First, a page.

Dental Emergency During Pregnancy

Pregnancy is a time for lots of change.  Between doctors appointments and preparing for your new arrival, it can be easy to overlook dental health.  Understanding the changes that occur with oral health during pregnancy is important not only for the mother but the unborn child as well. Some may wonder if it is safe to visit the dentist during this time.  We are here to put the old wives tales to rest and give you information you need to make the most educated choices about your dental health during pregnancy.

Changes During Pregnancy

The American Dental Association report two common dental conditions associated with pregnancy.  Morning sickness, one of the first accompaniments to pregnancy,  increases the risk of dental problems in pregnancy.  As the pH in your mouth becomes more acidic, it raises the risks of tooth decay.  Unfortunately, morning sickness usually makes brushing difficult because of a sensitive gag reflex.  Regular dental checkups quickly address any developing problems.

Hormone changes in the body during pregnancy can cause gums to become inflamed and swollen.  If left untreated, this condition called gum disease,  can lead to more serious problems such as tooth loss.  In addition, there is a link between periodontal disease and preterm labor.  It also places the unborn child at risk for future dental problems.  Active tooth decay can spread through saliva from mother to child perpetuating dental problems. The good news is that gum disease, if treated early, is reversible!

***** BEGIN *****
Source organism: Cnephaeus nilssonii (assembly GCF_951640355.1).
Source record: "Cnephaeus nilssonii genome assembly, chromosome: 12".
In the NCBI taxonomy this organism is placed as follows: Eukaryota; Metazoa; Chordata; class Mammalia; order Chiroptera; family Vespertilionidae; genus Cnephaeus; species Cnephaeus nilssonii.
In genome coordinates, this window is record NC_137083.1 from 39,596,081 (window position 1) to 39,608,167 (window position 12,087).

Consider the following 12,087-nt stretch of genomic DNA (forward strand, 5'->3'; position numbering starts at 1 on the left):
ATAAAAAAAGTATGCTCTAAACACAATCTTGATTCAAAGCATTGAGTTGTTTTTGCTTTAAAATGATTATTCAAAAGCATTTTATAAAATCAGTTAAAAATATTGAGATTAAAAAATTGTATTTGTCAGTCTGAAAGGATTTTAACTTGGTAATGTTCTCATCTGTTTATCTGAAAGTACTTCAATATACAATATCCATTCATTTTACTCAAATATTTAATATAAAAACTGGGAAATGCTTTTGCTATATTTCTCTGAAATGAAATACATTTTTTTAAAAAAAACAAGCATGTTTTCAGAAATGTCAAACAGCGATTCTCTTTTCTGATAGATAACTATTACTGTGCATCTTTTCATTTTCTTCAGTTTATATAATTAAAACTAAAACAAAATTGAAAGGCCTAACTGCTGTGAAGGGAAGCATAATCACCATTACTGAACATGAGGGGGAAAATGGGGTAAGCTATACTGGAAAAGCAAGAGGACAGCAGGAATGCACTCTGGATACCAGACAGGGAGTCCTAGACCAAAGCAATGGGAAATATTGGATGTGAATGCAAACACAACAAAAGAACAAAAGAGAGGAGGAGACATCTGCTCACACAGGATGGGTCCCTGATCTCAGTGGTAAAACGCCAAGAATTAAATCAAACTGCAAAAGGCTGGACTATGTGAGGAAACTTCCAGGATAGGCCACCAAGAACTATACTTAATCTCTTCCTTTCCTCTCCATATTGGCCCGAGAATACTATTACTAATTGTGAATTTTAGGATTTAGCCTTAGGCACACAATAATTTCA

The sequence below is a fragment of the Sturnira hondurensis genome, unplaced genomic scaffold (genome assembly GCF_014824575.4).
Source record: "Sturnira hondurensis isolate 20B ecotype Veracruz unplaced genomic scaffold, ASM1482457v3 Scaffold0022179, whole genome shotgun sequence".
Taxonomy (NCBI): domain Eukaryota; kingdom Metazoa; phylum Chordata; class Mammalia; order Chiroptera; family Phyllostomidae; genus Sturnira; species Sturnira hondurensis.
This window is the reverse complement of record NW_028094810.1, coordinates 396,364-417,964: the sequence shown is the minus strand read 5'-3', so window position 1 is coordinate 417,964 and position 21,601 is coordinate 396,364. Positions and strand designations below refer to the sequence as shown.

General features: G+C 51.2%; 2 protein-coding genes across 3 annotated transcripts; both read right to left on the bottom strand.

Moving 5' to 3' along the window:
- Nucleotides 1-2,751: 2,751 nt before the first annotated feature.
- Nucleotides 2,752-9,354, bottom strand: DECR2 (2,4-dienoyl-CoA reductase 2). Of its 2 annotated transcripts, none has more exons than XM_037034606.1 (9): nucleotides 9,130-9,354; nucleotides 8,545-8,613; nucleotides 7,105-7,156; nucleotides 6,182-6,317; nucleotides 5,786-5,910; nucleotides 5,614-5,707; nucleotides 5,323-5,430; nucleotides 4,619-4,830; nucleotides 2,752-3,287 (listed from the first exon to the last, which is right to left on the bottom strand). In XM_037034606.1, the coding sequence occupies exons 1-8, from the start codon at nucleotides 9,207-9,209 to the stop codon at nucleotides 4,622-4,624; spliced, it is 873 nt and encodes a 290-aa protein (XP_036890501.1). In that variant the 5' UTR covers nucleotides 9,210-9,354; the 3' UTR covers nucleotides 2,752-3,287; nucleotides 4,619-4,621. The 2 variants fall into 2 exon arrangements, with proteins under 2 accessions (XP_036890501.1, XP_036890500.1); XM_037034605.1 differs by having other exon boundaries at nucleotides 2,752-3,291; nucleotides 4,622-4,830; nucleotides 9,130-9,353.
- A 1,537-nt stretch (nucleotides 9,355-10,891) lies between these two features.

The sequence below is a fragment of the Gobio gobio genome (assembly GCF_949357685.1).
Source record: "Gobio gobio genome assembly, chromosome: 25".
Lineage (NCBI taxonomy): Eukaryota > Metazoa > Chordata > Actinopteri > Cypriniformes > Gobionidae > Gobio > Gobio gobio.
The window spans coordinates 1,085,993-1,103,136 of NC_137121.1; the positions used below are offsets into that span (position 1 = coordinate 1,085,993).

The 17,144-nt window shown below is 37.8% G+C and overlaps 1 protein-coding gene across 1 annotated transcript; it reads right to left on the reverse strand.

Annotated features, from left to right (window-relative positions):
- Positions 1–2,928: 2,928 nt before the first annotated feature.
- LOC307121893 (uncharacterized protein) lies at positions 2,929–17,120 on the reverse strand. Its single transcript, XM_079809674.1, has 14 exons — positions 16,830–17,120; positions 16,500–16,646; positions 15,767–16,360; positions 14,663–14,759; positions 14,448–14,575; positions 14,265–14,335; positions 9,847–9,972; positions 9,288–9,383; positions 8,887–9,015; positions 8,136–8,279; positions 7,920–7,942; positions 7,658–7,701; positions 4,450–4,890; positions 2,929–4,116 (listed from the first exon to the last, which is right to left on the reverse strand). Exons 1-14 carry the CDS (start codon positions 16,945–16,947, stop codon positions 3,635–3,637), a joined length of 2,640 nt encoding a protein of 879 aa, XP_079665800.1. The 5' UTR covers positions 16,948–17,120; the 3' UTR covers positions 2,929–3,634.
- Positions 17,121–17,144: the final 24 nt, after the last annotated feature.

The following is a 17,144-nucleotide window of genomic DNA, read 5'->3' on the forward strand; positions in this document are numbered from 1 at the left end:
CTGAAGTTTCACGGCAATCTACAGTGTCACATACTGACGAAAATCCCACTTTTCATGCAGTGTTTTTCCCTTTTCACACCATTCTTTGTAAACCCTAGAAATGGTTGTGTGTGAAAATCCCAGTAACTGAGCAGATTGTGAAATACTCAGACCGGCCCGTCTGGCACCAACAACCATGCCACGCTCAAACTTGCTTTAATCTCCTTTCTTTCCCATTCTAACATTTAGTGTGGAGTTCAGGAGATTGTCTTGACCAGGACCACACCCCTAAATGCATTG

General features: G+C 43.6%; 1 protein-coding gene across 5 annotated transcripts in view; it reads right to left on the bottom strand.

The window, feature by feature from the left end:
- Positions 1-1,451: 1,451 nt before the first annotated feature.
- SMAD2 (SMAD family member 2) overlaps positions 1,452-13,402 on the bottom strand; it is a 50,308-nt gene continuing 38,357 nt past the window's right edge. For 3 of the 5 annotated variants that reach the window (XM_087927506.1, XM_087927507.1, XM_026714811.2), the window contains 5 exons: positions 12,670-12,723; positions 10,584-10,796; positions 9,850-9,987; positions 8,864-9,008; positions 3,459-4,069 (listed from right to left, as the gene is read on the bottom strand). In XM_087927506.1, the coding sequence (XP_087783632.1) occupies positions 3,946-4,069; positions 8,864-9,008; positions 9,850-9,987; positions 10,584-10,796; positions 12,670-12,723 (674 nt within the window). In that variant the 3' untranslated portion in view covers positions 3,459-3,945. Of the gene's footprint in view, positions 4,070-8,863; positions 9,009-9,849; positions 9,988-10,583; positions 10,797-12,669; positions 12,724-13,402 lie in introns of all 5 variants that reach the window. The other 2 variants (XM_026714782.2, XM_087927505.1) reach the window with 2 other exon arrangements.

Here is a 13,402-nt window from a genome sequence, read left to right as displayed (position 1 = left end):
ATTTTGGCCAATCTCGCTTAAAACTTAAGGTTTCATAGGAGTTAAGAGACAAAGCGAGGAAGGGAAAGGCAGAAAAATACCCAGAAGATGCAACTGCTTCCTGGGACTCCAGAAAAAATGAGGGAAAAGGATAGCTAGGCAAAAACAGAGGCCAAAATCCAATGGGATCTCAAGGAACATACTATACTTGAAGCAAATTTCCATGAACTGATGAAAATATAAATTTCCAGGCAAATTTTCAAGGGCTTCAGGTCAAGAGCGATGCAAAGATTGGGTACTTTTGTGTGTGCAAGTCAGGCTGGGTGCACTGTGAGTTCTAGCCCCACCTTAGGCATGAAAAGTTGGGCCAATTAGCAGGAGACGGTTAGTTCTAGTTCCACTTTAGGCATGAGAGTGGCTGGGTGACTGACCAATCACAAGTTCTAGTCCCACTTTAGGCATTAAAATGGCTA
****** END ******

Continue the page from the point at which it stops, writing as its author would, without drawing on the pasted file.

Taming the Old Wives Tales

In prior years, it was thought that it was unsafe for a dentist to treat someone who is pregnant.  The main concerns revolve around medications or anesthetics that may cross the placental barrier, x-ray concerns, as well as timing in the pregnancy.

  • Medications:  Although Lidocaine, one of the most common dental anesthetics, does cross into the womb, there are no indications that there is any long term effect.  Stress from discomfort, or treating pain with over the counter medications can have other detrimental effects on the developing child.  Ask your dentist to prescribe needed medications from the Category B medications, considered safe during pregnancy.
  • While regular x-rays can be skipped during pregnancy, you shouldn’t worry about x-rays for diagnosing a dental emergency.  According to the American College of Radiology, no single diagnostic x-ray has a radiation dose significant enough to cause adverse effects in a developing embryo or fetus, especially with the protective shields worn during the x-ray.
  • If you had to pick a time for a prenatal dental visit, most experts recommend the second semester.  Most of the baby’s vital organs develop by week twenty.  It also avoids the difficulty lying on your back in a dental chair during the third trimester.  Unfortunately, emergencies rarely come at convenient times. Remember the concerns of not being seen outweigh any fears about dental work during pregnancy.  In cases of pain or swelling, seek immediate treatment!

At Emergency Dental, we are here to help with dental emergencies at all stages of life.  Call us for an appointment today!

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